Strategy of Modernisation – Back to the Future?

  1. Lemma
  2. Стратегия модернизации – назад в будущее?
  3. Russian
  4. Asliturk, Miriam
  5. Ecumenism and dialogue > Education - Culture and national identities
  6. 07-08-2018
  7. Коршунова, Наталья Леонидовна [Author]. Стратегия модернизации – назад в будущее?
  8. Образование и наука
  9. Russian Orthodox Church - religious education - individualism - Ministry of Education - Russian education system - Modernization - secularism - culture
  10. Click Here
    1. <p>Коршунова, Н. Л. (2006). Стратегия модернизации - назад в будущее? <em>Образование и наука</em>, (2), 114-119.</p>
    1. The article dwells on the question of the place of religion and religious studies in the Russian school education system. The author posits that the position of federal and regional authorities regarding the problem is quite contradictory. 

      For example, the Conception of the Modernization of Russian Education (2002) suggested that education be based on European liberal values, prioritising the individual. Concurrently, V.M. Filippov, then Head of the Educational Department, sent a letter to the regions containing instructions concerning a new optional course, "Fundamentals of Orthodox Culture." This, according to the author, contradicted the previously proclaimed “priority-of-the-individual” strategy, as Orthodoxy itself implies collectivism.

      In January 2004, within the framework of the XII Christmas Readings, a serious discussion of the need to study Orthodoxy in Russian schools took place between the Russian Orthodox Church and Ministry of Education representatives. The following three years were characterized by wavering positions. In the spring of 2004, Fursenko, the new Minister of Education and Science urged the teaching of foundations of religion by secular teachers within the framework of historical and cultural disciplines and later suggested introducing History of Religion as a compulsory subject.

      The author of the article believes that religious studies, being part of the culture, should be taught at school. However, she warns against tendencies – quite widespread in Russia’s political circles – to replace the discipline "History of World Religions" by lessons of Orthodox “Law of God.” She adds that some statesmen have endorsed the idea of opening theological faculties in universities. These tendencies are supported and promoted by the Russian Orthodox Church.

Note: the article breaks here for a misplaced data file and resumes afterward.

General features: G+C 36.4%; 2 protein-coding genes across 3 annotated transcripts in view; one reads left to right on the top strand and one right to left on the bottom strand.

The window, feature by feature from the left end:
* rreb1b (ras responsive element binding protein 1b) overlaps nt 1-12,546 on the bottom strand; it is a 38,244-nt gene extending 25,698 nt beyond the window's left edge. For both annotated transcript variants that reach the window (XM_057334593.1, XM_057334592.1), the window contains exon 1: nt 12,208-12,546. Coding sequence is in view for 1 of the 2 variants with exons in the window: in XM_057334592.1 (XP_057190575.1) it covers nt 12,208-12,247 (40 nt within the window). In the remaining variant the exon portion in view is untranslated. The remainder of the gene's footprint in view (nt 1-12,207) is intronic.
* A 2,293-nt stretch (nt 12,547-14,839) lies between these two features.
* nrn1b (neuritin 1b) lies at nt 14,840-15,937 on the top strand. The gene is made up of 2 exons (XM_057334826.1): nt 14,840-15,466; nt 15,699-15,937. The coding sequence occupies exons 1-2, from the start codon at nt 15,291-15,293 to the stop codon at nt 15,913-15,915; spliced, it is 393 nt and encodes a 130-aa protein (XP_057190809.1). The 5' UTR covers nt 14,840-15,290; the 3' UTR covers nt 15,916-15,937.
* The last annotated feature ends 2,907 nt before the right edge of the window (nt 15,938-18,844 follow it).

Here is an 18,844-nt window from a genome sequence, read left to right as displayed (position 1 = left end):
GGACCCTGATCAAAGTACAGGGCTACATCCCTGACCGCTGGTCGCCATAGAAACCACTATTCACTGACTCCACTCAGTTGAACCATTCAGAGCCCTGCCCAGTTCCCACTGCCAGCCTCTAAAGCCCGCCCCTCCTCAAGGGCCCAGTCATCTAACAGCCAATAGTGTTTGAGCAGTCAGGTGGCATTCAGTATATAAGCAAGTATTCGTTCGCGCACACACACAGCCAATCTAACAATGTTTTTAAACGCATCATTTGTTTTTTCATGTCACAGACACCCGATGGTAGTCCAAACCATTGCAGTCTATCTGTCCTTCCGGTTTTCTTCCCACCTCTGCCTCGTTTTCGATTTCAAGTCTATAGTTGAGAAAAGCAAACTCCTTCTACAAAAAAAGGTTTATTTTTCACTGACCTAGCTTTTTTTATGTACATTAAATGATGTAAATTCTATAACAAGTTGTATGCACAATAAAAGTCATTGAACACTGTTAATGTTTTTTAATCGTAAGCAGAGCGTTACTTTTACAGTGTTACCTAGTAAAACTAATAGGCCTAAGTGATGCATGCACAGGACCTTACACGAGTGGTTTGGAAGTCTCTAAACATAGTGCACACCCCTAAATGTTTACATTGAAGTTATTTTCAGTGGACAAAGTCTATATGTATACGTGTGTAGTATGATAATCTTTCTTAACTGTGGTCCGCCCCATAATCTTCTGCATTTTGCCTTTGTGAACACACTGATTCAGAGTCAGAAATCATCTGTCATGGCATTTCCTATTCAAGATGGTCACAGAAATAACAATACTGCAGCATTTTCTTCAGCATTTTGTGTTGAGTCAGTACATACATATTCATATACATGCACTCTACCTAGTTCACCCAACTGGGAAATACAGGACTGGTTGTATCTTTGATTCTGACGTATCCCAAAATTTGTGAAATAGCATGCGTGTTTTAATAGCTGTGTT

The author points out that such trends contradict values of modernisation and are clearly against the norms of the emerging information society, where knowledge (by no means religious) is the leading value and capital. In addition, the turn to religious education and “national cultural traditions” is argued to entrain intolerance given Russia’s multicultural and multi-confessional context. It also represents, according to the author, a potential danger to intellectual freedom: faith does not imply discussion, it is incompatible with doubt, and does not need proof. In other words, it prohibits critical thinking and creativity which Russians, already “weakened by the Marxist-Leninist ideology of the past,” desperately need. Finally the author highlights the specific values of Orthodoxy (cult, intuitivism, collective experience, conciliarity or sobornost, etc.) as opposed to Catholic and Protestant values (truth, proof, personality, freedom, etc.). These differences would, according to the author, inevitably lead to contradictions in pupils’ minds. All these factors, she concludes, should be taken into consideration by educators of all levels, who are to be aware of their civic duty and protect the autonomy of education from the church.